The New Sunscreen that Doesn’t Block Vitamin D
February 8, 2016
Researchers from Boston University Medical Center have created a new way to develop a sunscreen that will both protect you from harmful rays while still allowing your body to produce vitamin D. Their approach is outlined in the journal PLOS One.
A typical sun lotion with a SPF of 30 reduces the skin’s capacity to produce vitamin D by almost 98%. But Solar D, developed by an Australian company, strips out some of the UVB-blockers, allowing your skin to produce up to 50% more vitamin D.
By changing the chemical compounds, the researchers created Solar D, which is SPF 30, with the aim of helping people get more natural vitamin D daily.
Problem is, blocking UVB rays is a very, very good thing. UVB rays are the reason you get sunburns, and they also cause premature aging and skin cancer. Solar D still protects you from most of the sun’s UVB rays but does allow one specific wavelength of light to reach your skin to start the process of vitamin D synthesis. Some experts are skeptical.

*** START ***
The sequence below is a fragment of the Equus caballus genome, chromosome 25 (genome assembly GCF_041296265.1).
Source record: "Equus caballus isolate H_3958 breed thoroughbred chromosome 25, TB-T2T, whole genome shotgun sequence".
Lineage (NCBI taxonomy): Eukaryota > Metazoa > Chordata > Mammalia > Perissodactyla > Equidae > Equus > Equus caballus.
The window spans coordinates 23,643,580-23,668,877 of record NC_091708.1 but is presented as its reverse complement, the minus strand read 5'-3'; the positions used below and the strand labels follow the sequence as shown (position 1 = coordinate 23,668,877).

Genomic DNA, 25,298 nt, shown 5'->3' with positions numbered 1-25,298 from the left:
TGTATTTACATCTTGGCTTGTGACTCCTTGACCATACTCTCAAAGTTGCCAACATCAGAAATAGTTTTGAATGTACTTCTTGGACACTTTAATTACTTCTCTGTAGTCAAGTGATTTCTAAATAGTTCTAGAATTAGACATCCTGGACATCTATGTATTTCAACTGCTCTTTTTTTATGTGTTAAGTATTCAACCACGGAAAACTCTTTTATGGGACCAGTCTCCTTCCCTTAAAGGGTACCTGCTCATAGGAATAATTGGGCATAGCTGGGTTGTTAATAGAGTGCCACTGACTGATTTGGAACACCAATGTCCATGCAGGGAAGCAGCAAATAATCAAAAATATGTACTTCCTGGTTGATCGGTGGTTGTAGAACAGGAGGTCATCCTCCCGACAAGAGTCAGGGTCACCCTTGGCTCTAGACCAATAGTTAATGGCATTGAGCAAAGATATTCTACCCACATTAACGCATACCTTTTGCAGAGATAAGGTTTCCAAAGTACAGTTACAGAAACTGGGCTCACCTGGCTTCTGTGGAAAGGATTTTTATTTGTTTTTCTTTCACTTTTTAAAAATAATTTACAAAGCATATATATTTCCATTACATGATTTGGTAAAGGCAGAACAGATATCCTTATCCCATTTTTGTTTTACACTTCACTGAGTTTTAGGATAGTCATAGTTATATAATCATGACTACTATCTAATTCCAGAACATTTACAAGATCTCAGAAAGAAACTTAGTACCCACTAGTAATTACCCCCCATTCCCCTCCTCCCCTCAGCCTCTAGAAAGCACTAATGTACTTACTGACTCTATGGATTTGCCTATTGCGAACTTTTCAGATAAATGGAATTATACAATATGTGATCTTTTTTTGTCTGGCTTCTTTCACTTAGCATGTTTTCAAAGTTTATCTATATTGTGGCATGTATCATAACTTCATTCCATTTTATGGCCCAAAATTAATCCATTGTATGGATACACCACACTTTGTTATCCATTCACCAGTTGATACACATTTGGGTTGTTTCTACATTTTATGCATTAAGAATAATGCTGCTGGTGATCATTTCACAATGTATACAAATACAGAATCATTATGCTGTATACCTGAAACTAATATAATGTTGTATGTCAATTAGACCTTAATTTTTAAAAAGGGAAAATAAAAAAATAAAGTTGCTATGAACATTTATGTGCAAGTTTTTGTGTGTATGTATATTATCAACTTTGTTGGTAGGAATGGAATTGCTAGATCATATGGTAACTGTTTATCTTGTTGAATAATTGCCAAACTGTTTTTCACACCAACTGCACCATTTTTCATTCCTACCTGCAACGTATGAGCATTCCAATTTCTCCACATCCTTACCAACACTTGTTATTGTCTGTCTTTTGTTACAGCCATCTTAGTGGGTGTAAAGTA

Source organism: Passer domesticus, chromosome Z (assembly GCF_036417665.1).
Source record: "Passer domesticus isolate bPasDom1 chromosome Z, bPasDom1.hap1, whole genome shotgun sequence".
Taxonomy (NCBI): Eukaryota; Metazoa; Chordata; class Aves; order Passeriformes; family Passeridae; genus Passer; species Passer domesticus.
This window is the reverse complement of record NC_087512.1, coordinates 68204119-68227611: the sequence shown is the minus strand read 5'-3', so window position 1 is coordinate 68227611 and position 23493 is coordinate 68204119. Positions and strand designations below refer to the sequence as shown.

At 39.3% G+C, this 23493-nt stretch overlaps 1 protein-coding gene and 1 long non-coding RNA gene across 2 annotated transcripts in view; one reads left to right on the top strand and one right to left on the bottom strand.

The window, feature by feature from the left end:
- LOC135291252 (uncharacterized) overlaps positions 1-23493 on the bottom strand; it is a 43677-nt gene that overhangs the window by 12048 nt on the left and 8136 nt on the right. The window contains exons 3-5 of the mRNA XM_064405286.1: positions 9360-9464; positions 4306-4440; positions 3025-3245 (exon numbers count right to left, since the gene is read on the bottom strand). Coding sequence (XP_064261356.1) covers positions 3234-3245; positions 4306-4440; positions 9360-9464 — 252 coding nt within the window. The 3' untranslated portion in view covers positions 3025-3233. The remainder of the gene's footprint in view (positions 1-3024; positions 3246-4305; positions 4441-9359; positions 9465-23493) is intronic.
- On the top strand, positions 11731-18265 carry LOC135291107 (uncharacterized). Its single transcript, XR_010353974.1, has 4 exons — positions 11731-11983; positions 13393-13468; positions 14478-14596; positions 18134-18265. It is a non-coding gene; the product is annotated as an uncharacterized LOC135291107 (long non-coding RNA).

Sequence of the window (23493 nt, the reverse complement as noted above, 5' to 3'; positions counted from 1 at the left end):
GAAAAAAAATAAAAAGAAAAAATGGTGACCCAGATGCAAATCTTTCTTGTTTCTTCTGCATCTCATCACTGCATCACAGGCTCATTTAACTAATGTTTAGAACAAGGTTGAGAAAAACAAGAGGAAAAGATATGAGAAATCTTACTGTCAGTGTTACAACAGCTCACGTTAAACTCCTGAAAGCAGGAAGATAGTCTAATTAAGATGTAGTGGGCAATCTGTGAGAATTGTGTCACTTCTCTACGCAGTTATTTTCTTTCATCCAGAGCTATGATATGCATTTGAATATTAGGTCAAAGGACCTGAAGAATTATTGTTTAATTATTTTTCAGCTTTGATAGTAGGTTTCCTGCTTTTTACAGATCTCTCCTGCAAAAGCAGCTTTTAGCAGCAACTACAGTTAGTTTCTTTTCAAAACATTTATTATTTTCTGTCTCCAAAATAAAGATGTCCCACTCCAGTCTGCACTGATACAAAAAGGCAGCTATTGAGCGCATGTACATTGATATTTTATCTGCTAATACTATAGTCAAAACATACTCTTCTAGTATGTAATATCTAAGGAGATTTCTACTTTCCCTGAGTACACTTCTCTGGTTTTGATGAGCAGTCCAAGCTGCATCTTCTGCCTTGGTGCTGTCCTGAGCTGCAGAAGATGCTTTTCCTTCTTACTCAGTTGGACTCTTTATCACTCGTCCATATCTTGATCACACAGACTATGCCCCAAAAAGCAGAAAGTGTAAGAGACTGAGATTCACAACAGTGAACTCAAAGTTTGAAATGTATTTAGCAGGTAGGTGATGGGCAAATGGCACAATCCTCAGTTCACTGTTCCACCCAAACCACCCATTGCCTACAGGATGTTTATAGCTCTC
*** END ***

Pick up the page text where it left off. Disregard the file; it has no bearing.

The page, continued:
“It only takes a few minutes of sun exposure for your body to produce the vitamin D it needs daily,” says Sejal Shah, M.D. a dermatologist in New York City. “Too much ultraviolet exposure can actually break down the vitamin D in your body.”
Solar D is already sold in Australia, with plans of coming to the U.S. market in summer 2016.
Article originally posted on Shape.com